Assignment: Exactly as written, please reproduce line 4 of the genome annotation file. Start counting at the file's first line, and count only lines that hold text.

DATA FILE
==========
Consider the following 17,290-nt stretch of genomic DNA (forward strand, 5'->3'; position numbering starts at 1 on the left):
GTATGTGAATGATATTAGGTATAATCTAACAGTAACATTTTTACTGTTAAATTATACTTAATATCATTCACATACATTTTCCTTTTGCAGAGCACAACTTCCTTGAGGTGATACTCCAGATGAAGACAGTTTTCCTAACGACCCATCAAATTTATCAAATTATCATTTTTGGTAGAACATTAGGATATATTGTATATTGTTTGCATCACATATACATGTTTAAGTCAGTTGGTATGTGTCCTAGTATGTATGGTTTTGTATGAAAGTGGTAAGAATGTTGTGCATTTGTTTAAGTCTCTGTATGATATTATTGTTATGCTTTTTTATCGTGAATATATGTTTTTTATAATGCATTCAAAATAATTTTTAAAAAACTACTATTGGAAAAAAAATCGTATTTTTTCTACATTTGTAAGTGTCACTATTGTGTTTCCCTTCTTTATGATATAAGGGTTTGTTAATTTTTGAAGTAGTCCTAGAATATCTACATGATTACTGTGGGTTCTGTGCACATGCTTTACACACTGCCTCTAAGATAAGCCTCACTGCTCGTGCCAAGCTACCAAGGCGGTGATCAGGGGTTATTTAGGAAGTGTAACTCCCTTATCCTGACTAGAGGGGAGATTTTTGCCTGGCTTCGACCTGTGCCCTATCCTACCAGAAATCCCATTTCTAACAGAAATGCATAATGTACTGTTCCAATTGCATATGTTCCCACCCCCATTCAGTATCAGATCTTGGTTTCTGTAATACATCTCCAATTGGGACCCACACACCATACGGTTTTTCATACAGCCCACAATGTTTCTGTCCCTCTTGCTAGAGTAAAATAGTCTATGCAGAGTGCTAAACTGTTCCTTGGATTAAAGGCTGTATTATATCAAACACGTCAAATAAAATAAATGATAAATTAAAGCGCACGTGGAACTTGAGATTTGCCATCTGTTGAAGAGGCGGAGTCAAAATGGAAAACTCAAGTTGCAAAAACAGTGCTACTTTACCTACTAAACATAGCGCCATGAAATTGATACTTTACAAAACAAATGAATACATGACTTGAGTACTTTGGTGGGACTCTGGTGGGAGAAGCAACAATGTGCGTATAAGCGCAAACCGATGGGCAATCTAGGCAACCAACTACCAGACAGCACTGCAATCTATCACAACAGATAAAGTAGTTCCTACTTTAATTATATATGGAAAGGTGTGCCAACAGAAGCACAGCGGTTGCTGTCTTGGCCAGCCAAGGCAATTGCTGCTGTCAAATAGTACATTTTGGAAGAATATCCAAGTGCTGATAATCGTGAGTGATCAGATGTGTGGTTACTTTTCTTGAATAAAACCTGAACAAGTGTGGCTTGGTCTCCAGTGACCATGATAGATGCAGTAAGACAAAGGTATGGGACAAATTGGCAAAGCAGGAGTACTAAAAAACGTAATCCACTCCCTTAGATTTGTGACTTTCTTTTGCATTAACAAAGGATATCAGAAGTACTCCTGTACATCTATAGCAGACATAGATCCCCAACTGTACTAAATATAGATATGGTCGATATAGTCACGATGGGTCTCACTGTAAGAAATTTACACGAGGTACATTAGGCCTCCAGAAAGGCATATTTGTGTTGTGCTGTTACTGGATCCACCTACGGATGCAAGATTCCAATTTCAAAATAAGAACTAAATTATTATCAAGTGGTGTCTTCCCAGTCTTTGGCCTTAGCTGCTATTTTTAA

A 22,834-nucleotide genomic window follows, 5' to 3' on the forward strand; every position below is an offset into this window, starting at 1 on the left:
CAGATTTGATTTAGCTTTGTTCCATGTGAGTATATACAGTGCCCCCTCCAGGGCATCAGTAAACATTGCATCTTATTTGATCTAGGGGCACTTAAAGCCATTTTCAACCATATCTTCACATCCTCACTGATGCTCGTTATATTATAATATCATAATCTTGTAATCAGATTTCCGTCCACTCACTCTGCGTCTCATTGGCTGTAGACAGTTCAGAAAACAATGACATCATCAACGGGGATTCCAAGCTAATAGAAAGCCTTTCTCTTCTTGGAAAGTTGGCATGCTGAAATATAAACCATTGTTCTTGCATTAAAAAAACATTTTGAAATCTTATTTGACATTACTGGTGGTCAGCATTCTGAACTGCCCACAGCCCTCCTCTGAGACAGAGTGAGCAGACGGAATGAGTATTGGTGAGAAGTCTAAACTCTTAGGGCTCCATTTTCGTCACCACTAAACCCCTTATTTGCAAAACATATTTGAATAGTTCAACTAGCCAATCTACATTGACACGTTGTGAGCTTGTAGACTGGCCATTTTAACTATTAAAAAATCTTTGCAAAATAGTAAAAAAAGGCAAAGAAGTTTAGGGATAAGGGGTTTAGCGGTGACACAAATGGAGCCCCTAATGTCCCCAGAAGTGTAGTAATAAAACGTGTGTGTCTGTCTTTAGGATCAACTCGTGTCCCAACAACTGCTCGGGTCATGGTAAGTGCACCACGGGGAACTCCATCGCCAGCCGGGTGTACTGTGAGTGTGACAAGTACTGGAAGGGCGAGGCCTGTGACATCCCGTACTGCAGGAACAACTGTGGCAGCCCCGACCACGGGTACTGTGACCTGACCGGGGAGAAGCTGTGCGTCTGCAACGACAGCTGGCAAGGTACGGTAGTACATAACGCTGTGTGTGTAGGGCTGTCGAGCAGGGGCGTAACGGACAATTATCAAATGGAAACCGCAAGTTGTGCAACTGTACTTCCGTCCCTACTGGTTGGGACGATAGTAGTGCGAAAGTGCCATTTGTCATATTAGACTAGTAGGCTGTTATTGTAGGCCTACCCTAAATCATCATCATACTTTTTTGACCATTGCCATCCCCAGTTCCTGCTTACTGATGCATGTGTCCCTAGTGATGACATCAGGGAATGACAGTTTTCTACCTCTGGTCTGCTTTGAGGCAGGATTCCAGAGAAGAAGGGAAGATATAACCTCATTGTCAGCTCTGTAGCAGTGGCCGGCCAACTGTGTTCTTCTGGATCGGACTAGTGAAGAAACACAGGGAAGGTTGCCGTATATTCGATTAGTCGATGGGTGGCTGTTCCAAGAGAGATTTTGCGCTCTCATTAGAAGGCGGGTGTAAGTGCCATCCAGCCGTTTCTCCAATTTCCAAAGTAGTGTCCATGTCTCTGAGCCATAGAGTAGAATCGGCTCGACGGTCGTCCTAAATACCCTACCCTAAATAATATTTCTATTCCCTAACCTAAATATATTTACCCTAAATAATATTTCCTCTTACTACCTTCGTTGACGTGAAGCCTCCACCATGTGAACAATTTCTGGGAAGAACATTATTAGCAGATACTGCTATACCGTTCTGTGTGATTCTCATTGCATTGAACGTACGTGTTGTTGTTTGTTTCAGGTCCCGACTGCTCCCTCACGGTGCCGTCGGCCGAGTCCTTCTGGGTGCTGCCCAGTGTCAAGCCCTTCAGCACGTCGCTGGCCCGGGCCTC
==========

CAGATTTGATTTAGCTTTGTTCCATGTGAGTATATACAGTGCCCCCTCCAGGGCATCAGTAAACATTGCATCTTATTTGATCTAGGGGCACTTAAAGCCATTTTCAACCATATCTTCACATCCTCACTGATGCTCGTTATATTATAATATCATAATCTTGTAATCAGATTTCCGTCCACTCACTCTGCGTCTCATTGGCTGTAGACAGTTCAGAAAACAATGACATCATCAACGGGGATTCCAAGCTAATAGAAAGCCTTTCTCTTCTTGGAAAGTTGGCATGCTGAAATATAAACCATTGTTCTTGCATTAAAAAAACATTTTGAAATCTTATTTGACATTACTGGTGGTCAGCATTCTGAACTGCCCACAGCCCTCCTCTGAGACAGAGTGAGCAGACGGAATGAGTATTGGTGAGAAGTCTAAACTCTTAGGGCTCCATTTTCGTCACCACTAAACCCCTTATTTGCAAAACATATTTGAATAGTTCAACTAGCCAATCTACATTGACACGTTGTGAGCTTGTAGACTGGCCATTTTAACTATTAAAAAATCTTTGCAAAATAGTAAAAAAAGGCAAAGAAGTTTAGGGATAAGGGGTTTAGCGGTGACACAAATGGAGCCCCTAATGTCCCCAGAAGTGTAGTAATAAAACGTGTGTGTCTGTCTTTAGGATCAACTCGTGTCCCAACAACTGCTCGGGTCATGGTAAGTGCACCACGGGGAACTCCATCGCCAGCCGGGTGTACTGTGAGTGTGACAAGTACTGGAAGGGCGAGGCCTGTGACATCCCGTACTGCAGGAACAACTGTGGCAGCCCCGACCACGGGTACTGTGACCTGACCGGGGAGAAGCTGTGCGTCTGCAACGACAGCTGGCAAGGTACGGTAGTACATAACGCTGTGTGTGTAGGGCTGTCGAGCAGGGGCGTAACGGACAATTATCAAATGGAAACCGCAAGTTGTGCAACTGTACTTCCGTCCCTACTGGTTGGGACGATAGTAGTGCGAAAGTGCCATTTGTCATATTAGACTAGTAGGCTGTTATTGTAGGCCTACCCTAAATCATCATCATACTTTTTTGACCATTGCCATCCCCAGTTCCTGCTTACTGATGCATGTGTCCCTAGTGATGACATCAGGGAATGACAGTTTTCTACCTCTGGTCTGCTTTGAGGCAGGATTCCAGAGAAGAAGGGAAGATATAACCTCATTGTCAGCTCTGTAGCAGTGGCCGGCCAACTGTGTTCTTCTGGATCGGACTAGTGAAGAAACACAGGGAAGGTTGCCGTATATTCGATTAGTCGATGGGTGGCTGTTCCAAGAGAGATTTTGCGCTCTCATTAGAAGGCGGGTGTAAGTGCCATCCAGCCGTTTCTCCAATTTCCAAAGTAGTGTCCATGTCTCTGAGCCATAGAGTAGAATCGGCTCGACGGTCGTCCTAAATACCCTACCCTAAATAATATTTCTATTCCCTAACCTAAATATATTTACCCTAAATAATATTTCCTCTTACTACCTTCGTTGACGTGAAGCCTCCACCATGTGAACAATTTCTGGGAAGAACATTATTAGCAGATACTGCTATACCGTTCTGTGTGATTCTCATTGCATTGAACGTACGTGTTGTTGTTTGTTTCAGGTCCCGACTGCTCCCTCACGGTGCCGTCGGCCGAGTCCTTCTGGGTGCTGCCCAGTGTCAAGCCCTTCAGCACGTCGCTGGCCCGGGCCTC